The first new EV charging site in Tennessee funded through the Biden administration’s National Electric Vehicle Infrastructure (NEVI) program bucks the trend of co-locating chargers with gas pumps.
Installed by Atlanta-based charging infrastructure firm EnviroSpark, the new chargers are being hosted by a Waffle House restaurant in Lakeland, Tennessee. Of the NEVI-funded sites in the state, this is the only restaurant project and one of only two not located at a gas station or convenience store, according to an EnviroSpark press release.
Porsche Taycan charging
Tennessee documents show this location as costing $889,144, with $702,423 of it covered by the federal government. Construction is scheduled to start later this year. Tennessee’s initial grant awarded contracts for 30 new locations throughout the state, covering $21 million in federal funds.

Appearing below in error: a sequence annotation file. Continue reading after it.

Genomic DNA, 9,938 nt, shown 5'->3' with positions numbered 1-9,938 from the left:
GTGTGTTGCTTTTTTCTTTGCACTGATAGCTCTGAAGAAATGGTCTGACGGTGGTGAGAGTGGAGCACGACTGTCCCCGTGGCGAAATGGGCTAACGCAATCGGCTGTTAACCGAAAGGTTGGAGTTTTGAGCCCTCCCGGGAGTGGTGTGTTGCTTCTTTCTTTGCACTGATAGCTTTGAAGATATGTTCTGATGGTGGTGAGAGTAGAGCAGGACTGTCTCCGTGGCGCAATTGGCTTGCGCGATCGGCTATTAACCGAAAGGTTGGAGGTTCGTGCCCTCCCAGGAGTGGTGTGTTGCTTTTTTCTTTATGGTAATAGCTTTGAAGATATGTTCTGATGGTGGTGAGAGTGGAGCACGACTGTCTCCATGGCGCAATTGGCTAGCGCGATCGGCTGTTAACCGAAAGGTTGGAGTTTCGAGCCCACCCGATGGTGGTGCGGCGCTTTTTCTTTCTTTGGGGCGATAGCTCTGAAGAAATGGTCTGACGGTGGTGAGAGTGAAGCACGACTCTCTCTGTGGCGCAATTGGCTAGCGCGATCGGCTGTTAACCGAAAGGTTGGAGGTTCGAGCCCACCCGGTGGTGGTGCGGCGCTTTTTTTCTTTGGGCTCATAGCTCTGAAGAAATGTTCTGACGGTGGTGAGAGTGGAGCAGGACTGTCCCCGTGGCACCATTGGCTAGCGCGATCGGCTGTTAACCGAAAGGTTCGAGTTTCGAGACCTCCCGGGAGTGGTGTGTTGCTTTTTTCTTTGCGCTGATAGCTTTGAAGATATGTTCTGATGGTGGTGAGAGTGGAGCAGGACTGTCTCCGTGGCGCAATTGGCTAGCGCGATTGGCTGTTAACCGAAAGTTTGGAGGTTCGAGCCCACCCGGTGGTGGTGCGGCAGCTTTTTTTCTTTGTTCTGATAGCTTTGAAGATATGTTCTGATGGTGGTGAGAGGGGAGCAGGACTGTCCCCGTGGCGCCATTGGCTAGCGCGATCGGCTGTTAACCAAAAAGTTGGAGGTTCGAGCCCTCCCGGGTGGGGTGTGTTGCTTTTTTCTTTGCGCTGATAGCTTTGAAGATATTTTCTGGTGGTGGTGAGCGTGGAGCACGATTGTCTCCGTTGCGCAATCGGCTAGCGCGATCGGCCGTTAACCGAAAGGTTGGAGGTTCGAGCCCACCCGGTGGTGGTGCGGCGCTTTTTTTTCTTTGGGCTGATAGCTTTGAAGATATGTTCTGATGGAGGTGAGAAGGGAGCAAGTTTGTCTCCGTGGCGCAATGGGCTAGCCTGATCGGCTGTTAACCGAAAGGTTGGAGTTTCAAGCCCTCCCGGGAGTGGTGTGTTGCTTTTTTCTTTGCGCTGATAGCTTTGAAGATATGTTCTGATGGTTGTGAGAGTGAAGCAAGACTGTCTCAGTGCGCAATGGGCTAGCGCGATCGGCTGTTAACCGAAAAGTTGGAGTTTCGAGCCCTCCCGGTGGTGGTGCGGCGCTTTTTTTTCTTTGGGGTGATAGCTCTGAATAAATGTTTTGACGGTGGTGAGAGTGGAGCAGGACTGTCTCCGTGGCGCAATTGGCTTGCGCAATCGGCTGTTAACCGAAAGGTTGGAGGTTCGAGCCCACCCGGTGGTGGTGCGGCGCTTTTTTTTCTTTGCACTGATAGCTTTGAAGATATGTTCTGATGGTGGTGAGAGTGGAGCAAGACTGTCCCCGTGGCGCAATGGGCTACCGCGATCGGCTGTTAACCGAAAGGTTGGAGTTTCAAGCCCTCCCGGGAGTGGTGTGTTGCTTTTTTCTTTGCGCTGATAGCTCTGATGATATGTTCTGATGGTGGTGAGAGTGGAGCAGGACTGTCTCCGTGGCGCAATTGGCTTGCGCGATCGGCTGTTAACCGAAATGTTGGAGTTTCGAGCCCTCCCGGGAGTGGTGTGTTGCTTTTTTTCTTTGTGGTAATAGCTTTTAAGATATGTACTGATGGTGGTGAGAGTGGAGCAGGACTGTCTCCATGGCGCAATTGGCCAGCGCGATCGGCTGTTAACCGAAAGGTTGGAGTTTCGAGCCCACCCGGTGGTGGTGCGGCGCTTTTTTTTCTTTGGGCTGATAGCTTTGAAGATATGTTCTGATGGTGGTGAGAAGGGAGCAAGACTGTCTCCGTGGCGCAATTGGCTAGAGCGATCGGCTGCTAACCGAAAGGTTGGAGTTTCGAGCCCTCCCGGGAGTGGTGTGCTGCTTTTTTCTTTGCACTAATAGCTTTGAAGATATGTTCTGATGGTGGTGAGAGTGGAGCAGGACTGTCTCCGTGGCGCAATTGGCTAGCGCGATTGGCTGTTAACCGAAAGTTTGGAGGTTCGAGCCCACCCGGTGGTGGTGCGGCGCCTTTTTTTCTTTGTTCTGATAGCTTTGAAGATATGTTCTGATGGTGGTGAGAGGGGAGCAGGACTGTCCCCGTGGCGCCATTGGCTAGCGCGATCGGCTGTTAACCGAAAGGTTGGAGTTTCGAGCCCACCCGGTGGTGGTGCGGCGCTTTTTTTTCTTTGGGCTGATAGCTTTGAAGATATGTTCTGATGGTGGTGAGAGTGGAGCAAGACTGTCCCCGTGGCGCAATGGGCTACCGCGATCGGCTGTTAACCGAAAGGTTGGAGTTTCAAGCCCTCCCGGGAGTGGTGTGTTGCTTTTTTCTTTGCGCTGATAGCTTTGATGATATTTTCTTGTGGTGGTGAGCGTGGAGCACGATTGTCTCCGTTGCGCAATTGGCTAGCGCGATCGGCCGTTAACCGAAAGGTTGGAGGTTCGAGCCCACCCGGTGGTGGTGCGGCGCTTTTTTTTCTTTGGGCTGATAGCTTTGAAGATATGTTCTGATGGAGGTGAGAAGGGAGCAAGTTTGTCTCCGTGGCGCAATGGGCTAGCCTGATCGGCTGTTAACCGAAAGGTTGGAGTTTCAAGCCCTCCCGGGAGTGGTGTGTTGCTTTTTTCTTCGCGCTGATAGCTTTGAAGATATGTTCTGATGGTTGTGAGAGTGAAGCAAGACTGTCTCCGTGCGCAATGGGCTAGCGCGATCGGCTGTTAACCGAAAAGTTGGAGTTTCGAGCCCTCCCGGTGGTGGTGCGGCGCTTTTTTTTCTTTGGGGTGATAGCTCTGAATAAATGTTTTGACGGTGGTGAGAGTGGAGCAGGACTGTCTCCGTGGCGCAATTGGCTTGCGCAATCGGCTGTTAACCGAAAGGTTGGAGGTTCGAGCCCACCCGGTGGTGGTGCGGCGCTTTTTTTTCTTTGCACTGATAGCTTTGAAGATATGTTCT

The location may not be the first NEVI station that’s at a Waffle House. And as Inside Climate News pointed out, the first NEVI station in the nation is “two doors down from a Waffle House” in Ohio. But any restaurant location is noteworthy—especially one at which the coffee’s always on.
NEVI rules call for charging stations along major corridors to be open 24 hours a day, seven days a week. While Waffle House meets that requirement, it’s more likely that many more gas stations will be open 24/7 rather than other restaurants.
7-Eleven 7Charge EV fast-charging station
Another option is convenience stores, which have been pitching their locations as a way to bring EV charging to rural America. The 7-Eleven chain even announced its own charging network last year.
That said, multiple projects envisioning the road-trip charging of the future arrive at something that looks more like a roadside rest-stop—including a restaurant or diner, lounge areas, and more.
For now, it appears it’s simply easier to meet the federal template with gas stations than diners. But whether or not that was the intent may be up to officials to clarify as the program moves along.